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Friday, 10 May 2019

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Thanks. For some moving elephant pix, check this out: https://www.instagram.com/sheldricktrust/

It seems that lens perfection has now taken the place of pixel count as the feature to be pushed on us photographers, many of whom have little power to resist. Yes, I agree, it would be great to see manufacturers compete to provide the simplest really good lenses and cameras.

I recently decided to sell my Olympus EM1 mk2, and my set of Olympus 'Pro' lenses. The camera and lenses are perfect, except for size, and in the case of the camera, complexity. I realized that I had once again succumbed to buying a DSLR, but in this time cleverly disguised. It's the type of camera/lenses that I buy on spec lust, but then don't actually use much in practice. I had to do something drastic when I realized that I had only used the superb 17mm f/1.2 Pro for test shots in the entire time I owned it! (I hope this is the very last time I need to re-learn this lesson!)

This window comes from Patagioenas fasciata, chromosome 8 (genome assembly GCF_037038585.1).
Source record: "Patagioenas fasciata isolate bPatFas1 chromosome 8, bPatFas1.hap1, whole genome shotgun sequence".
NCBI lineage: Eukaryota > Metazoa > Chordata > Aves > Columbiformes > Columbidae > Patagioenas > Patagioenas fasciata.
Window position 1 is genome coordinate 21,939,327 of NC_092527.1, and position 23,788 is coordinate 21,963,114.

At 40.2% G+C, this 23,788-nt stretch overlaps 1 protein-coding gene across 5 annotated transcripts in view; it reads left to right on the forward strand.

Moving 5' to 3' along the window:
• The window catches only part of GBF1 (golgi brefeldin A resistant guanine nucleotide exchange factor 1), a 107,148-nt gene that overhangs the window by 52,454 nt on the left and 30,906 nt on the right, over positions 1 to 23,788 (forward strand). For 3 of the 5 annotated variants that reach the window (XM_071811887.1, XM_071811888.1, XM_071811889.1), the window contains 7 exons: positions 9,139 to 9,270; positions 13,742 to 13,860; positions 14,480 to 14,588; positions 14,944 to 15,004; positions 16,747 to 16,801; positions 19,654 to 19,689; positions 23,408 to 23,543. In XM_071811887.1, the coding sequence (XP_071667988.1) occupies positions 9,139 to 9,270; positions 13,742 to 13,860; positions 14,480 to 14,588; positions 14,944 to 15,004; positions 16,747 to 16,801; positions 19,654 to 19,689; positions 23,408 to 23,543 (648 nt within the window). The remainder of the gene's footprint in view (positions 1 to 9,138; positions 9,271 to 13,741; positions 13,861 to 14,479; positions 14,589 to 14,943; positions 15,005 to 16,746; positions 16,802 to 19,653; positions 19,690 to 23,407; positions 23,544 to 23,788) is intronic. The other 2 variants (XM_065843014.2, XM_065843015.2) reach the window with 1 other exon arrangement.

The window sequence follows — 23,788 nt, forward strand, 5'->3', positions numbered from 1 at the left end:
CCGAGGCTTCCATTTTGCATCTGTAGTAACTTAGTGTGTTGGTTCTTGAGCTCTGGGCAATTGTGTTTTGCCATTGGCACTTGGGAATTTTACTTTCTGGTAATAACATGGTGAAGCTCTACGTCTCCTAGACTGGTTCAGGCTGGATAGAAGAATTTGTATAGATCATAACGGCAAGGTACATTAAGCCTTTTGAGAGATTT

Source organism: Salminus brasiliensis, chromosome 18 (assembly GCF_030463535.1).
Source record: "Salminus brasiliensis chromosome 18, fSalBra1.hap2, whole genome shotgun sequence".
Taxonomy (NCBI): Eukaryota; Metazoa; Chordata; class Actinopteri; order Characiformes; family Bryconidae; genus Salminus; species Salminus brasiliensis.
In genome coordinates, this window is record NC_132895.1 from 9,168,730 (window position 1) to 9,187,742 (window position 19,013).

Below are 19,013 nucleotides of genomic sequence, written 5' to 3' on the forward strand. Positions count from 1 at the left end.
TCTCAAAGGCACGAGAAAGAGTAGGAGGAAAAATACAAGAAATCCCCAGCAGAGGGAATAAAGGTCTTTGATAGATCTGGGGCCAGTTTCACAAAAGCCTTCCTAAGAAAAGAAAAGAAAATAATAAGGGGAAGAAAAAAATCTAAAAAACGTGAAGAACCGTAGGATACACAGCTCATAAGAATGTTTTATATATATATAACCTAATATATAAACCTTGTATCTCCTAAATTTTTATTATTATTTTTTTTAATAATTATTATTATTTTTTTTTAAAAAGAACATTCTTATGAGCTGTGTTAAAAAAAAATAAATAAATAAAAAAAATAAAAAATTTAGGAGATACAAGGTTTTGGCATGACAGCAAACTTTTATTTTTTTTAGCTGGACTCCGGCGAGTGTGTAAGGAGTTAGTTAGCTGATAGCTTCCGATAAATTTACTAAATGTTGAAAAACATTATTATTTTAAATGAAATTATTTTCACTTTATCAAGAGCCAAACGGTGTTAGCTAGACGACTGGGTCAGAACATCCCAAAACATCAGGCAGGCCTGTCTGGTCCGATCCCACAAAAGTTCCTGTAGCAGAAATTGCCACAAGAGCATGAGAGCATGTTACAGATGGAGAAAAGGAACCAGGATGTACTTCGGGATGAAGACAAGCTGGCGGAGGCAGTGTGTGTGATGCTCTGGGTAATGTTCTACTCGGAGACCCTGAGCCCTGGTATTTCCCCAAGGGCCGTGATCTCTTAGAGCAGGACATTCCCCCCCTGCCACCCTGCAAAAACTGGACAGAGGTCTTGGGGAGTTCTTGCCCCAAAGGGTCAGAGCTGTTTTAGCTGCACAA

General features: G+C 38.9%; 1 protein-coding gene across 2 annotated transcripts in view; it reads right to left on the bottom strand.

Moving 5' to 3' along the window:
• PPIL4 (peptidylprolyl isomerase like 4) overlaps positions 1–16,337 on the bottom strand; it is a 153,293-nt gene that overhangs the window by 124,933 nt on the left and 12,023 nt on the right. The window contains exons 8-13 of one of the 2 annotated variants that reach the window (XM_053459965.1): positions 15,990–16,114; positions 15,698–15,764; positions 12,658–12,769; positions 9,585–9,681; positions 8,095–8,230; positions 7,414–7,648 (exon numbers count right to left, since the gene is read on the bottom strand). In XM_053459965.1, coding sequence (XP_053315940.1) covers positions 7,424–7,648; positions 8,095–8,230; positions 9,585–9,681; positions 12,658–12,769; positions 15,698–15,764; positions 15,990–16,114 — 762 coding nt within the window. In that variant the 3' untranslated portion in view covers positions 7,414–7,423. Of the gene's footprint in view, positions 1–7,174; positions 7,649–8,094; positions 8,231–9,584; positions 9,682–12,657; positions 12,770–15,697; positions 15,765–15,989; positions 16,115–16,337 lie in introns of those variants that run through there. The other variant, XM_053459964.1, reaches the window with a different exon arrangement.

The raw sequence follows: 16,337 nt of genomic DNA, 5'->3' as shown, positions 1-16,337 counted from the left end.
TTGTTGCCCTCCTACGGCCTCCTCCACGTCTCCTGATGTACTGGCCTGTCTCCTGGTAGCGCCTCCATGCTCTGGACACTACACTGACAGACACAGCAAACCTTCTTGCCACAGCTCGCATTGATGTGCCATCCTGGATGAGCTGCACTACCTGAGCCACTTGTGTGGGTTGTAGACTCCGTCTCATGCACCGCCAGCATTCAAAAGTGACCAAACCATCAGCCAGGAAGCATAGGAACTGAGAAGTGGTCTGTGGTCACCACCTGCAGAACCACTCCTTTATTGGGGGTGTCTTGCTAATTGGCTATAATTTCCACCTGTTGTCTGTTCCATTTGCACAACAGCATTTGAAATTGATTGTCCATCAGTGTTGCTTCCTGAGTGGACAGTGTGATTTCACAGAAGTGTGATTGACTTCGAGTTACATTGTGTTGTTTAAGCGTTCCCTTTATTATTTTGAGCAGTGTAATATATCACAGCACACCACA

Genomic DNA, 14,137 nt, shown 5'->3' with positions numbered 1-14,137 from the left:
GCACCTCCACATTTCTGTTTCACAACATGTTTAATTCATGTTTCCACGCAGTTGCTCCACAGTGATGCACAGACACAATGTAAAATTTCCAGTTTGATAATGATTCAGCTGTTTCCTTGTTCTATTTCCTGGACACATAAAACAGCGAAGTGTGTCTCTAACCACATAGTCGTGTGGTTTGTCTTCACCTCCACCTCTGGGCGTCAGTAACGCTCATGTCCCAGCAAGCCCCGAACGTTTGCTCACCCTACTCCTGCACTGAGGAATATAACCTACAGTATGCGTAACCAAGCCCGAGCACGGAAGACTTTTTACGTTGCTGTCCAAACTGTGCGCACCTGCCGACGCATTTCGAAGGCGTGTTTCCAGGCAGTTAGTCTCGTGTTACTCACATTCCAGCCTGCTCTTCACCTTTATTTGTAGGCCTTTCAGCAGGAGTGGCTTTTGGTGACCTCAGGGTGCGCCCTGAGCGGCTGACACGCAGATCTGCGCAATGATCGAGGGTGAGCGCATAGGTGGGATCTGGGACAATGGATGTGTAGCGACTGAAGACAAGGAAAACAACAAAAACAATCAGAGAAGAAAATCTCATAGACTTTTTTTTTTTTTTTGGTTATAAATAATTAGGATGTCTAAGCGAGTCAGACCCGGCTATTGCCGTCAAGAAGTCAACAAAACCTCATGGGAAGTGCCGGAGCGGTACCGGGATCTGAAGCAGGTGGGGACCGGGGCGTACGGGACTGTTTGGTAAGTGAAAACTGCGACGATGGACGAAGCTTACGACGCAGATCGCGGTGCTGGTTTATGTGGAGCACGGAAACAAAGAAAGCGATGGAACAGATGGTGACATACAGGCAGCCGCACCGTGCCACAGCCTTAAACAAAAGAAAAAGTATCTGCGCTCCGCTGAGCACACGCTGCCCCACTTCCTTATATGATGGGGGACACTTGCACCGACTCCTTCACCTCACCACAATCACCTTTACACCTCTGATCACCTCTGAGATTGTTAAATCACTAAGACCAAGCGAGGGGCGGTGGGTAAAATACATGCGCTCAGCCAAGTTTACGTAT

Even with the custom selections on the EM1.2, I still found that getting fluent with the camera was impossible; so it has to go. Oddly perhaps, I decided to keep my 7 year old EM5, (and some non-pro but light lenses) which according to Lightroom is my most used camera of all time, closely followed by my 5 year old Leica M. I only use the EM5 now when I really need auto-focus or something else that the M cannot provide, so I expect the M will soon overtake it in usage.

I find my tolerance for 'big', 'heavy', 'complex', but 'excellent' is getting less and less each month, being replaced by 'small', 'light', 'intuitive', but still 'excellent'. Now I'm looking for an intuitive auto-focus camera, and unfortunately the best option for me seems to be the Leica Q2. It's going to need a lot of thought.

I am in awe of the dedication and patience of some nature photographers. Entirely worth it though.

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